Did Man Change Sahara From A Lush Forest to An Arid Wasteland?

Libyan desert in Sahara. Image credits: Pinterest

For most people, the Sahara is synonymous with endless dunes and scorching, unforgiving sun, and with good reason too.

As the largest hot desert in the world, Sahara is practically the size of the United States of America and occupies roughly 31 percent of Western Africa. It is also draped in large sand seas or ergs, some of which are over 180 meters high.

The great Sahara desert. Image credits: NASA


The Sahara is also home to some of the hottest spots on the planet, owing to several factors such as the perennially high position of the sun, low relative humidity, and a sore lack of rainfall and vegetation. However, the climate and topography of the Sahara wasn’t always this way.


As recently as 6,000 years ago, most of the Sahara was covered by lush forests and grasslands that were dotted with sparkling lakes and diverse wildlife.

Termed as the African Humid Period, these years saw the region experiencing robust monsoons, which encouraged the growth of shrubs and grasses, and created freshwater lakes, whose beds can still be found buried under the African golden sands.

But then, things changed. In what is believed to be one of the biggest climate change shifts experienced by the planet, the Sahara went from one of the best places to live on Earth to its current dry, uninviting avatar.


Several scientists, including NASA’s Gavin Schmidt believe that this change in the Sahara occurred due to a change in the Earth’s orbital tilt – from the erstwhile 24.1 degrees to the current-day 23.5 degrees. This, in turn, affected the amount of solar energy received by the Earth from the sun.

This change is attributed to the various gravitational forces that are exerted by other bodies in the solar system on our home planet and occurs every 41,000 years. Certain other climate scientists, such as Dr. David Wright from Seoul University, believe that this dramatic change can be attributed to more human causes.


Dr. Wright claims that the Saharan desert owes its origins not to planetary wobbles or shifts in its tilt, but rather to human intervention, more specifically due to the grazing and cultivation practices of Neolithic populations. Dr. Wright compared archaeological evidences of pastoralism or animal husbandry with the spread of scrub-like vegetation in the Sahara.

The latter being an indicator of a move to a more desert-like environment, and found that the two were interconnected. At the same time that pastoral communities began to appear on the West African topography, the area also witnessed a corresponding increase in scrub-like vegetation.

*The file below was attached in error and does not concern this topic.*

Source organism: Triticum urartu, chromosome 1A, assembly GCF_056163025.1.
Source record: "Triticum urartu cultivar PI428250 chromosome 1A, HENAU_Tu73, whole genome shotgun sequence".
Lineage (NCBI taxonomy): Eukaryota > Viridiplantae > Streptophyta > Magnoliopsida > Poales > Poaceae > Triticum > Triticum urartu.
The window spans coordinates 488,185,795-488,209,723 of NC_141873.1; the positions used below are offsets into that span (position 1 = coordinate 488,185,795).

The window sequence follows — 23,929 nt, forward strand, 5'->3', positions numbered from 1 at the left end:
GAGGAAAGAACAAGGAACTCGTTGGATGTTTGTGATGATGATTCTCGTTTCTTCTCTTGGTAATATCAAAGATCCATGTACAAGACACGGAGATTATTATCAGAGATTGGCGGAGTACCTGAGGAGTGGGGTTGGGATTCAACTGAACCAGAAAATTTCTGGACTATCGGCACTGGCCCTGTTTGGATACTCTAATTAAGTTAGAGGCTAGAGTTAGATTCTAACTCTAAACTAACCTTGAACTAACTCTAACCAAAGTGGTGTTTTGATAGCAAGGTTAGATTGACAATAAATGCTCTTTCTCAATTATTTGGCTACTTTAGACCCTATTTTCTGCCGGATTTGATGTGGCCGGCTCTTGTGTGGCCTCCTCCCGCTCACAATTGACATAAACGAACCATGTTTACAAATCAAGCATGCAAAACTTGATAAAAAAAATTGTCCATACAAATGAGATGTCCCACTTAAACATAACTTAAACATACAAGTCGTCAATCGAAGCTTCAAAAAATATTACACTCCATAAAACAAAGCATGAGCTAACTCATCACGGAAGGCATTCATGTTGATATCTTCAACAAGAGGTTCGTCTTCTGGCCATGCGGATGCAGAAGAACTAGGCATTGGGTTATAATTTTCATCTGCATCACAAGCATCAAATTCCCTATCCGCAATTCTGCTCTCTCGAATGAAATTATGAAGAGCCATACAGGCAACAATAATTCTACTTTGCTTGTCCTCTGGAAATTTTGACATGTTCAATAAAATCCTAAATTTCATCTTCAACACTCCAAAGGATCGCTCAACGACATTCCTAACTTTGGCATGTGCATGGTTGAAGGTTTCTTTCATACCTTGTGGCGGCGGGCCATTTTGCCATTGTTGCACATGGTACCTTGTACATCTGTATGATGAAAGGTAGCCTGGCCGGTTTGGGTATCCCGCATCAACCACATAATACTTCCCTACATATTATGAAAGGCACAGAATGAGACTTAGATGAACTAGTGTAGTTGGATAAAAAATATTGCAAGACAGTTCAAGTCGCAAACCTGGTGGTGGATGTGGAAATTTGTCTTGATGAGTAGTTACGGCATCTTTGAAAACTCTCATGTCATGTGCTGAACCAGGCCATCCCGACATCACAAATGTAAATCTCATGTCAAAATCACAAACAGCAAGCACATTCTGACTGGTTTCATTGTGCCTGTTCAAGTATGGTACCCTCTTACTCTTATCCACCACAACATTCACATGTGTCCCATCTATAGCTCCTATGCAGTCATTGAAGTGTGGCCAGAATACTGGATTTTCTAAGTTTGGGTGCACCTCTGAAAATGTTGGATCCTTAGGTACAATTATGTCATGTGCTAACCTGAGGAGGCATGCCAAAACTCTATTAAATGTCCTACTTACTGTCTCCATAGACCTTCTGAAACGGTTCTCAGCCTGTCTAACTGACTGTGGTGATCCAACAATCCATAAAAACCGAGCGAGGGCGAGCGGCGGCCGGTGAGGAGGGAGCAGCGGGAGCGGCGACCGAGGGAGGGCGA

As more livestock was introduced, stripping the region of its tree cover, the amount of sunlight reflecting off the Earth’s surface also began to increase. This created atmospheric conditions that were less conducive to monsoon rainfall, which, again, further contributed to desertification and vegetation loss.

As the cycle continued over the years, the entire region transformed into a giant desert that is inhabitable by human beings and animals alike.

Dr. Wright believes that drilling into the former lake beds will provide further evidence of changing vegetation patterns, which will help researchers to better understand the long-term impacts of human-induced climate change.

With more than 15 percent of the planet’s current population residing in desert-like conditions, this data will also enable scientists to determine whether or not human beings can survive in arid environments in the long term and identify those human habits that have a profound impact on surrounding habitats.


We are not sure exactly sure about how Sahara came to be what we see today. However, we must acknowledge the fact that human intervention can profoundly influence ecosystems.

According to United Nations, 41.3 % of land mass is Dry lands. This is a sizeable number when we think of how this affects the issue of global food security due to shortage of arable lands. Also, more than 35 % of world population lives in these ecosystems.

Whether it is overgrazing or rampant slash and burn farming, any adverse action on our part could prove detrimental to the future generations. If there is one lesson we should learn regarding living on drylands, it is this:

If the land is stripped of vegetation, the land-atmosphere dynamics are changed. This is likely to reduce rainfall and eventually water scarcity kicks in…

and lush green fields could turn into sand bowls…

Source United Nations Science Direct

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